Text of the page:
by Mel Bosworth

Veronica pressed a wooden ruler to the porcelain, the enamel of the tub yellowed like old bone. She turned her head and mumbled something about �displacement� while Jared hobbled into the warm saltwater, his legs twisted and thin. The water level rose a half inch.

Veronica commented about Jared being too small for his age, and Mom interrupted with a story about the time she had chicken pox when she was a little girl. She sat on the toilet and cupped water onto the boy�s crooked back. She asked if it felt good.

Veronica sat cross-legged on the carpet. She looked up from the science book on her lap and trapped her bottom lip in the dark bite of a missing tooth. Jared had a shag of hair that climbed from the bald spot on the back of his head over the pointed crown. The damp shag bobbed in his eyes as he nodded and said something that only the three of them could understand.

Veronica asked if she was going to get chicken pox too, and Mom answered that she must be immune, otherwise she�d have gotten them already. Veronica flipped to the back of the science book while mouthing the word �immune.�

Jared spasmed in the tub. A frightful churning. Water tore off in sopping sheets that landed on Veronica�s book. She sucked a whistling breath to yell, but her mother�s body had become a mouth. It filled the room with a sound that only the three of them could hear.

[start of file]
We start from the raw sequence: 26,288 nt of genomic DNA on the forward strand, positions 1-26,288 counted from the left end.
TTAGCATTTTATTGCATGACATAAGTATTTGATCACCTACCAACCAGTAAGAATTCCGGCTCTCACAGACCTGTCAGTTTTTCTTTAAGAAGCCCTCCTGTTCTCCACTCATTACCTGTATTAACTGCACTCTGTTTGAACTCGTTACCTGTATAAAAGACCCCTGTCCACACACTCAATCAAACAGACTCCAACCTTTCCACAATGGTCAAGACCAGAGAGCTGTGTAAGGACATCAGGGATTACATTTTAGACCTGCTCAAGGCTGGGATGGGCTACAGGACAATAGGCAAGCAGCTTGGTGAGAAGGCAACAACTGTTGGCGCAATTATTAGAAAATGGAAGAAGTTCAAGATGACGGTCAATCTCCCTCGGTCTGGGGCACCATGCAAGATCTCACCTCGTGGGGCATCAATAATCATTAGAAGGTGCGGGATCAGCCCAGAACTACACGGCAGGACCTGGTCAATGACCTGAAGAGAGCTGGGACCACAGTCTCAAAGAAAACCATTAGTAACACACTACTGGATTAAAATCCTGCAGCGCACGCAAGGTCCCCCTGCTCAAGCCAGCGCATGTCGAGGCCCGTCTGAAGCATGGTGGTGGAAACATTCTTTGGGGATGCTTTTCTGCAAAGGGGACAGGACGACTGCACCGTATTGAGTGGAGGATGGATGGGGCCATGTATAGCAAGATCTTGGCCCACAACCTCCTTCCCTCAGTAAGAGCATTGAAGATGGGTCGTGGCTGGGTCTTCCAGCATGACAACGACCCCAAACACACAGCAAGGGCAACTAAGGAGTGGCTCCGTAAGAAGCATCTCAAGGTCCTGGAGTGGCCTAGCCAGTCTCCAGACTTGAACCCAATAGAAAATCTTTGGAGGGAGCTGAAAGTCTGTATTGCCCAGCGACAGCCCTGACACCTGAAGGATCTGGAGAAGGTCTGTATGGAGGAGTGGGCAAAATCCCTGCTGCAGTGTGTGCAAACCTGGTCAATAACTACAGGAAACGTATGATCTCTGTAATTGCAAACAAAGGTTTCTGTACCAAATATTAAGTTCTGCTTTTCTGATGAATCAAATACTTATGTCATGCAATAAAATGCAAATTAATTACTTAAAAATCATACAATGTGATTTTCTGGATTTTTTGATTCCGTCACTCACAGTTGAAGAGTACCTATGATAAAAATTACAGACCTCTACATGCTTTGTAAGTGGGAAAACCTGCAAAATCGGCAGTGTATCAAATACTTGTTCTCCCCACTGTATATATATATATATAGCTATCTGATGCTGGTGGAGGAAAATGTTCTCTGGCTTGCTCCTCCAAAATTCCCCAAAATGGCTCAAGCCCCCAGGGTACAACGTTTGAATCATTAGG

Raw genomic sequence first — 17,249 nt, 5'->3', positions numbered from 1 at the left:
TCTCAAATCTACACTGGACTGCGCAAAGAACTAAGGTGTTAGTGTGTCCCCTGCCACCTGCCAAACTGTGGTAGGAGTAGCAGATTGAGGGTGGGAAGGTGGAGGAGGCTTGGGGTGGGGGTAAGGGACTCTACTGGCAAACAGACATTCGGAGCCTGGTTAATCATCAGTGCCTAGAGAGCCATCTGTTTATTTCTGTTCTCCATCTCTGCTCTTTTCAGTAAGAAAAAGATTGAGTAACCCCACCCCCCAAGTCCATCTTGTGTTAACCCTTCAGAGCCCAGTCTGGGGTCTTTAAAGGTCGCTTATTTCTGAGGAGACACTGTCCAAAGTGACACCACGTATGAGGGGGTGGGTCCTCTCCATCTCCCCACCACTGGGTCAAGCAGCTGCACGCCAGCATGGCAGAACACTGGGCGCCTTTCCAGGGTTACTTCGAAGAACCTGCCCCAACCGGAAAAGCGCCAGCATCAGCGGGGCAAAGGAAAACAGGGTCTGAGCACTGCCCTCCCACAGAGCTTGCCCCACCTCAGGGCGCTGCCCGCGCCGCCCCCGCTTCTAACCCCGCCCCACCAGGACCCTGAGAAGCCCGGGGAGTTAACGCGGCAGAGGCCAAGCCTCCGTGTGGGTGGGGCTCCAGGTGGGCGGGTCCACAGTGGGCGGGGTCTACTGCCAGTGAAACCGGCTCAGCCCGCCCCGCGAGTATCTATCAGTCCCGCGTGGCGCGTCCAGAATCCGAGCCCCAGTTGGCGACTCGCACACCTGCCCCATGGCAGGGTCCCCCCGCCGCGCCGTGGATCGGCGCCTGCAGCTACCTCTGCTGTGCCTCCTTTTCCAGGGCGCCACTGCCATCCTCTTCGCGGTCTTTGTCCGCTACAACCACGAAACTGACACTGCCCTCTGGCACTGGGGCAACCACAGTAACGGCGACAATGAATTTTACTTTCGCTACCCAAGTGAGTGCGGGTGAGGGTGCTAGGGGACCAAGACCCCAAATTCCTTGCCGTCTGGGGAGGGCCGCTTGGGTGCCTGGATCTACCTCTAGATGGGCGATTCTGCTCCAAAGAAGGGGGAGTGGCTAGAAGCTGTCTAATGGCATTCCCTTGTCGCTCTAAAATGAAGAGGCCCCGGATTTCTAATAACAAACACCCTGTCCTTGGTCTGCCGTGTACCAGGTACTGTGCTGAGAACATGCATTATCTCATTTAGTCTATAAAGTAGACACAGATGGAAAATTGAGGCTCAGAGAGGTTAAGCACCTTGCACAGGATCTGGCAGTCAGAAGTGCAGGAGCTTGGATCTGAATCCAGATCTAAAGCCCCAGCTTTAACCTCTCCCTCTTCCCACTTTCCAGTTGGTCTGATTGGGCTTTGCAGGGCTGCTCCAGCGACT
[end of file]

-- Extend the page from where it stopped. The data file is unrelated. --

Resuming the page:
Veronica wore a black dress on a gray Sunday in March. A black dress in a wall of black, an audience with blood roses. Mother stood, then fell back, supported by a collective palm that urged her toward the stage. With awkward steps, heels piercing the living earth before touching on the frost, Mother bent beside the hole and tipped the soil from her hand. Her silent sobs and shivers told tales that turned the audience to dust. But one man with hard hands kept on at Veronica�s side. Whispered words and heavy fingers that pinched her collarbone, �The boy was too small for his age.�

Veronica immersed. The warm water sealed her neck in a perfect yoke. Her dainty fingers drifted up and broke the surface like a slip from a dream. She stood somnambulant and the dress of water poured over narrow hips. She screamed.

Mother jabbed the butter knife into the lock, spreading the tumblers. Her body loud, she rushed in and snatched the girl from the tub. Nervous arms choked Mother�s shoulders and a worried chin stabbed her neck. Just beyond the spray of bathwater and tears, Veronica�s hand still clutched the wooden ruler, her thumbnail biting hard on the marking of a half inch. Mother stretched the mouth of her body and swallowed the child whole.

BIO: Mel Bosworth lives and breathes in Western Massachusetts. He believes everything deserves a name. And love. For contact information and more, please visit his website, eddiesocko.blogspot.com.